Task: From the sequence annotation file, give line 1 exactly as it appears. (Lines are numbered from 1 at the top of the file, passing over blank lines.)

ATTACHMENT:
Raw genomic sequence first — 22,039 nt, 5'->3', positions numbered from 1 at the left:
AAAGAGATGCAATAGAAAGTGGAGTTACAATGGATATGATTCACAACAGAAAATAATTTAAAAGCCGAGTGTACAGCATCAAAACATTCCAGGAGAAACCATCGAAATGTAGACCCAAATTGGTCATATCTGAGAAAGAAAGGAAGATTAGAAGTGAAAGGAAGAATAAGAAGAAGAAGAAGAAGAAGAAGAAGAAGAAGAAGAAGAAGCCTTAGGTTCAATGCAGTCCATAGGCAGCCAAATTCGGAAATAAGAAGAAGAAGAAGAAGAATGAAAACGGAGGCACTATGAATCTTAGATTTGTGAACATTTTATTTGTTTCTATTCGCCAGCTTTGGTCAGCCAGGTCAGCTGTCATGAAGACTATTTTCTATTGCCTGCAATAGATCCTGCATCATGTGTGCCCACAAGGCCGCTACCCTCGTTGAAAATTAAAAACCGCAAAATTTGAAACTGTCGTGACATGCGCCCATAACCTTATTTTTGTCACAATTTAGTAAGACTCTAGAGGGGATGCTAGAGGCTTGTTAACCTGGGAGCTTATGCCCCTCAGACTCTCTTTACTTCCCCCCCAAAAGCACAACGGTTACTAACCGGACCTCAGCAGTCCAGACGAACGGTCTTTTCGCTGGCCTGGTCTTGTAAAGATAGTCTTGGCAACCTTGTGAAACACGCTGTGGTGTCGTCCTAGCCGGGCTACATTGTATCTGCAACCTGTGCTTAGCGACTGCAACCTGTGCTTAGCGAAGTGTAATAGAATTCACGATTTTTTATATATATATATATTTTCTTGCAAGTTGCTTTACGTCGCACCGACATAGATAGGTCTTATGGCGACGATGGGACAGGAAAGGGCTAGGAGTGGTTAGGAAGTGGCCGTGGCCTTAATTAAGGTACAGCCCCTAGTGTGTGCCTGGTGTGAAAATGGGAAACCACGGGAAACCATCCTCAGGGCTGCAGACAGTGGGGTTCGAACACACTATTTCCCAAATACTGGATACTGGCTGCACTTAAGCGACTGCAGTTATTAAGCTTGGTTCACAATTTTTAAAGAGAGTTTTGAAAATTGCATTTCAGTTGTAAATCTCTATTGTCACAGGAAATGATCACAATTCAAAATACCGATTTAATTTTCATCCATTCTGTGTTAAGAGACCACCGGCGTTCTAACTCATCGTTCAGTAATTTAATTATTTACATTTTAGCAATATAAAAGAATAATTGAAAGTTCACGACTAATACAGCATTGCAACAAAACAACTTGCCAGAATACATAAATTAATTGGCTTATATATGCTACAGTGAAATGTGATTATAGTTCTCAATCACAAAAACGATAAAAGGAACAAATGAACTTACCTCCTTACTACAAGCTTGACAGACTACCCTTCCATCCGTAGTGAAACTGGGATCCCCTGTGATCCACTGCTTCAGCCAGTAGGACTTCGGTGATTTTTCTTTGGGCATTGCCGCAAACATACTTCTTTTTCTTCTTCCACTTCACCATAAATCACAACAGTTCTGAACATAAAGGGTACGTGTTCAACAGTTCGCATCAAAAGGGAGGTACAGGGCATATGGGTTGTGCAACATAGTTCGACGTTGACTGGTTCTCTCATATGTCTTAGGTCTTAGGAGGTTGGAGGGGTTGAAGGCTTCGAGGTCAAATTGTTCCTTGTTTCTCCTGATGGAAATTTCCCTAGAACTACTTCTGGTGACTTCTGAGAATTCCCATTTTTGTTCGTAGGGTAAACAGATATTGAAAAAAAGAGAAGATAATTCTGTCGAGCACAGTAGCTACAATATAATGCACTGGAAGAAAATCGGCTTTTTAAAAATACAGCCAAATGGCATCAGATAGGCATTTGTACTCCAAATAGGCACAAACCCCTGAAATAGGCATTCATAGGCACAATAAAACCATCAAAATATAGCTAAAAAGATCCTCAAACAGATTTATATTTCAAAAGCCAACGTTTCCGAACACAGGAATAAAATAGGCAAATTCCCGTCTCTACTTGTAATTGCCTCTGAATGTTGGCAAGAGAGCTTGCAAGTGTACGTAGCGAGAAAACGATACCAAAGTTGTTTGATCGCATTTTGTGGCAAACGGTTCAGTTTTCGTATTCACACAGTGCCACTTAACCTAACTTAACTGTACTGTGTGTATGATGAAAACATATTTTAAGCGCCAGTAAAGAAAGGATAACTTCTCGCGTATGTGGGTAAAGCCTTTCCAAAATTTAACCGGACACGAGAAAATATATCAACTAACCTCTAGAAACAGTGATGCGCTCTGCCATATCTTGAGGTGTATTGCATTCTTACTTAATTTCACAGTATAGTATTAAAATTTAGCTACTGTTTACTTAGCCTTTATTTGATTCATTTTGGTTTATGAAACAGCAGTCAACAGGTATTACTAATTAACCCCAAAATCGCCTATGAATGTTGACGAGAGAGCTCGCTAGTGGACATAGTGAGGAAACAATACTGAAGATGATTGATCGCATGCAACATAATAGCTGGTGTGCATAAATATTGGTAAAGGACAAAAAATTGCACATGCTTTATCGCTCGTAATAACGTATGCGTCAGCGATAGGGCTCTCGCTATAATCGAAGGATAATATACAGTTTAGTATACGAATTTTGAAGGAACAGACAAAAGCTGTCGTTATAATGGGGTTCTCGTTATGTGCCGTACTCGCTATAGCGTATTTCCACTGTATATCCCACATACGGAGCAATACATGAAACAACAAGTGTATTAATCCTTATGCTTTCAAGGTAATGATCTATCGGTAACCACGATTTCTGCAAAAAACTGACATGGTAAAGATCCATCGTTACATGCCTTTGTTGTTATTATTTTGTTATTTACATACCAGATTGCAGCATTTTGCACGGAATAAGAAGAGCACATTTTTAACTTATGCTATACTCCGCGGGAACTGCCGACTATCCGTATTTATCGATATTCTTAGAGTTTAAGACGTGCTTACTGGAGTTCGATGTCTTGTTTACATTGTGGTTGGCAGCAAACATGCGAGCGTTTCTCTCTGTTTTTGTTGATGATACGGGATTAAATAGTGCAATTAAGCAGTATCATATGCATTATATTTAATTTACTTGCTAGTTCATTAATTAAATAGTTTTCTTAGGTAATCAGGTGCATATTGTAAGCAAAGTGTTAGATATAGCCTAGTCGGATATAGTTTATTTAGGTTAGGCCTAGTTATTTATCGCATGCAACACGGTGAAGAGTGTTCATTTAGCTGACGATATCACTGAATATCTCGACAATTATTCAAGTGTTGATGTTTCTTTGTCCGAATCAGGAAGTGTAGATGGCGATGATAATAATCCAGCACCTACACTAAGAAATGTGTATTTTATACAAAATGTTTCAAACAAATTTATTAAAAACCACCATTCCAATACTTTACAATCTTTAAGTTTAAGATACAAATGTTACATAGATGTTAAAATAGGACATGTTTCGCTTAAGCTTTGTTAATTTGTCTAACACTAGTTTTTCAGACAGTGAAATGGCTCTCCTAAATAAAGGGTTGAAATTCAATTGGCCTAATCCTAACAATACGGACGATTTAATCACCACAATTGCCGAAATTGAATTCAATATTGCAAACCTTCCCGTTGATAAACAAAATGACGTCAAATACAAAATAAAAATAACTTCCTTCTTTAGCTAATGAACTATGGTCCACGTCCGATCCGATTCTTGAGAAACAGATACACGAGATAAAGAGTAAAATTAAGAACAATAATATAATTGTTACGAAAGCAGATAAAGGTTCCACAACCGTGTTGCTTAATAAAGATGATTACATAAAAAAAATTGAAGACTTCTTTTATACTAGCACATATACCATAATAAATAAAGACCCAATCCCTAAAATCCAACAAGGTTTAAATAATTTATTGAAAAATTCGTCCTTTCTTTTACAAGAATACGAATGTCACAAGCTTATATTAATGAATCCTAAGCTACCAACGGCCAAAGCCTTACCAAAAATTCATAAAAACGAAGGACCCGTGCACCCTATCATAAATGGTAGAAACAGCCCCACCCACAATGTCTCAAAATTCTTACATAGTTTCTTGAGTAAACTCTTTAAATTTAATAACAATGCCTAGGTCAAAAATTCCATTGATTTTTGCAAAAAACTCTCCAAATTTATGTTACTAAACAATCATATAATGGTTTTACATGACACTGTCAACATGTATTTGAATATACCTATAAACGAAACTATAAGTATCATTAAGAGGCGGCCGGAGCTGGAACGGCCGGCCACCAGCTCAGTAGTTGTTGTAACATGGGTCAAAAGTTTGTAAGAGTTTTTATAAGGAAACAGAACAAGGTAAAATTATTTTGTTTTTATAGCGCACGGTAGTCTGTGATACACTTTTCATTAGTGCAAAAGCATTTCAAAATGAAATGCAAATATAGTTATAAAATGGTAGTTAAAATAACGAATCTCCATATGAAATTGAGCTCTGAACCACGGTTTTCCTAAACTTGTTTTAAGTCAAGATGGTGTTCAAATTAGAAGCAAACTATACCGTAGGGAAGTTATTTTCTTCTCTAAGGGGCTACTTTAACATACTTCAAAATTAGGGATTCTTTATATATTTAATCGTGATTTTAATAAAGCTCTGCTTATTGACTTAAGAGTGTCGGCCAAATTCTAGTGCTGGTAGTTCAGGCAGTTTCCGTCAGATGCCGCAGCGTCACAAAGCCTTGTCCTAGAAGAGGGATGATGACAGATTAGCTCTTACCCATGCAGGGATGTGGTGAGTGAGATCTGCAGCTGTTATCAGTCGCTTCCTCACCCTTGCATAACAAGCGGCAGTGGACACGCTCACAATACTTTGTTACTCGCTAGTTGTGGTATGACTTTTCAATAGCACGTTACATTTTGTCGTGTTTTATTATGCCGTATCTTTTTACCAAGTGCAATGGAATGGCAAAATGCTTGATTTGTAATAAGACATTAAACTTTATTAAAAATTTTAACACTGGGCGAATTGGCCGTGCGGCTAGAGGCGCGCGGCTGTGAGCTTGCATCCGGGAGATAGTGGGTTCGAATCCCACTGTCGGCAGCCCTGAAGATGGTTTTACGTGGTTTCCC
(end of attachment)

Raw genomic sequence first — 22,039 nt, 5'->3', positions numbered from 1 at the left: